Intensive Sampling of the Gulf of Mexico Reveals a Global Hotspot of Meso- and Bathypelagic Fish Biodiversity
10th Indo-Pacific Fish Conference, Tapeete, Tahiti, October 1-7, 2017
The paucity of, and subsequent need for, biological data from the meso- and bathypelagic zones was highlighted after the 2010 Deepwater Horizon oil spill in the Gulf of Mexico. The spill originated at 1500 m depth and prior to 2011 there was no inventory of the Gulf of Mexico bathypelagial (> 1000 m depth ) and that of the mesopelagial (200-1000 m) was largely limited to the eastern Gulf of Mexico. Intensive sampling and analysis since that time has revealed an exceptionally speciose oceanic fish assemblage with endemic species. Here, we present results from two large-scale research programs investigating the ichthyofaunal structure and dynamics of the deep-pelagic Gulf of Mexico, from the surface to 1500 m depth. Both a 10-m2 multiple opening/closing net and a large high-speed rope trawl were used to cover the size spectrum of fishes from larvae to adults, with a total of 522 deployments (1,851 trawl samples). The two gear types collected different subsets of the faunal inventory most notably separated by life history stage, behavior, and/or overall rarity. These differences will be explored by comparing species abundance and length frequencies collected by each gear type. To date 794 fish species have been identified, of which 180 are new records for the Gulf of Mexico, including one newly described and 20 putative undescribed species. This increases the total fish species number for the Gulf of Mexico large marine ecosystem by over 10%. Biodiversity measures, rarely quantified in the deep-pelagial, will be discussed. Despite intensive sampling, the species accumulation curve has not reached asymptote; additional species will likely be recorded with additional sampling.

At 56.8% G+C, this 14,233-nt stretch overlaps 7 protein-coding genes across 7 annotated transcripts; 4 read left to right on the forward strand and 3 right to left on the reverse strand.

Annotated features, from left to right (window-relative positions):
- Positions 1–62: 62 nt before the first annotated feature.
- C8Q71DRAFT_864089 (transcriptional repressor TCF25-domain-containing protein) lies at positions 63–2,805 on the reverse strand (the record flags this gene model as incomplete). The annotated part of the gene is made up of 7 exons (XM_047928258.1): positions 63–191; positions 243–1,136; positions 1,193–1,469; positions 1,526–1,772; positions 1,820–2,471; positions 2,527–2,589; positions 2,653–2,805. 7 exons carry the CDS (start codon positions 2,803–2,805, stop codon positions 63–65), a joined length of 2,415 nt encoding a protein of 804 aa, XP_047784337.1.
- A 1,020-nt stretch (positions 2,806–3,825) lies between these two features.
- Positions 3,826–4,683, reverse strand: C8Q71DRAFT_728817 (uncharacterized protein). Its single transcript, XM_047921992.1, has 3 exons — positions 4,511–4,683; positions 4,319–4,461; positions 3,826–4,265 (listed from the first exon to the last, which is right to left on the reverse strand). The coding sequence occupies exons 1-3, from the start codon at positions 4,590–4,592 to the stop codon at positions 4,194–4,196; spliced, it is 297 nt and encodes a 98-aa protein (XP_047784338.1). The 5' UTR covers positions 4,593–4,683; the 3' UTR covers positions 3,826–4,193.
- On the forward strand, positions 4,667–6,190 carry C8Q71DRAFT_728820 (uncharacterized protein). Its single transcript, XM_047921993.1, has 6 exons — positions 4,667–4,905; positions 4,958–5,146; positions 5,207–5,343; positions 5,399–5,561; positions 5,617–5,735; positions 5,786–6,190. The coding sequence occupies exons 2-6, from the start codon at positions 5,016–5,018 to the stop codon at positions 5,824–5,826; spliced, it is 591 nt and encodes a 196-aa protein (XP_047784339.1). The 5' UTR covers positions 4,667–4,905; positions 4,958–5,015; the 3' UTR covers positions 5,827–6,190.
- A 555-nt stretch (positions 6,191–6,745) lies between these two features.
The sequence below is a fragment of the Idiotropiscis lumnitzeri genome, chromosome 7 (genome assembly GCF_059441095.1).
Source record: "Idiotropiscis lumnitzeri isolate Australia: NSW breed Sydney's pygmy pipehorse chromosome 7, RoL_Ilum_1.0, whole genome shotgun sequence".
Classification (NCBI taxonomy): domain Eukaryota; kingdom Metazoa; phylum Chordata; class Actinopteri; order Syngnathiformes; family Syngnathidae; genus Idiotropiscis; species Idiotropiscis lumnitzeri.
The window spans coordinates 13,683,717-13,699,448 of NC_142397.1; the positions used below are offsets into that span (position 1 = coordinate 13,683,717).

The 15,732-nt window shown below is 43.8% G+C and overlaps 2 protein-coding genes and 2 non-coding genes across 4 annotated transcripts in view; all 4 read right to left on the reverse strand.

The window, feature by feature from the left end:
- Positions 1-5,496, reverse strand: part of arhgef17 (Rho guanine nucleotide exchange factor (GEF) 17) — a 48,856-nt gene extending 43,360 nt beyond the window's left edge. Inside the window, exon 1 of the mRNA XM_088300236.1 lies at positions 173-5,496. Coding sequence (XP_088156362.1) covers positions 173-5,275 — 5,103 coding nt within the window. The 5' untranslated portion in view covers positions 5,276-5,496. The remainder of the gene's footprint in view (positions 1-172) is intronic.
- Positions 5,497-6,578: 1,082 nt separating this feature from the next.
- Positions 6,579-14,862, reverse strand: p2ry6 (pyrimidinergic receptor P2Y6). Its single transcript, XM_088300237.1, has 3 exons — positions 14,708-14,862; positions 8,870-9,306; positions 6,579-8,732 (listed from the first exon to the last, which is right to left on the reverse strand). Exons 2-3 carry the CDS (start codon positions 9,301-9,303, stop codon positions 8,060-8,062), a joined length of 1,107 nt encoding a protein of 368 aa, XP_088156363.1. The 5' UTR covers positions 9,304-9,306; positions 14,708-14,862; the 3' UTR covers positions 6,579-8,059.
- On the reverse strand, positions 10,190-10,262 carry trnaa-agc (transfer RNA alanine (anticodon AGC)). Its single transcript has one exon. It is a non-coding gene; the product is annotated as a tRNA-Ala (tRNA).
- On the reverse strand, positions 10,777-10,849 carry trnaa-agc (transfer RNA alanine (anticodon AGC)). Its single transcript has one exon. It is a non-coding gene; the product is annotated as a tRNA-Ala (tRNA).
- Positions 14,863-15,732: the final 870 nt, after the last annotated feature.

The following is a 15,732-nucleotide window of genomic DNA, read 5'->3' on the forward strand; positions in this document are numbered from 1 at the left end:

Cook, April; Sutton, Tracey; and Moore, Jon, "Intensive Sampling of the Gulf of Mexico Reveals a Global Hotspot of Meso- and Bathypelagic Fish Biodiversity" (2017). Marine & Environmental Sciences Faculty Proceedings, Presentations, Speeches, Lectures. 480.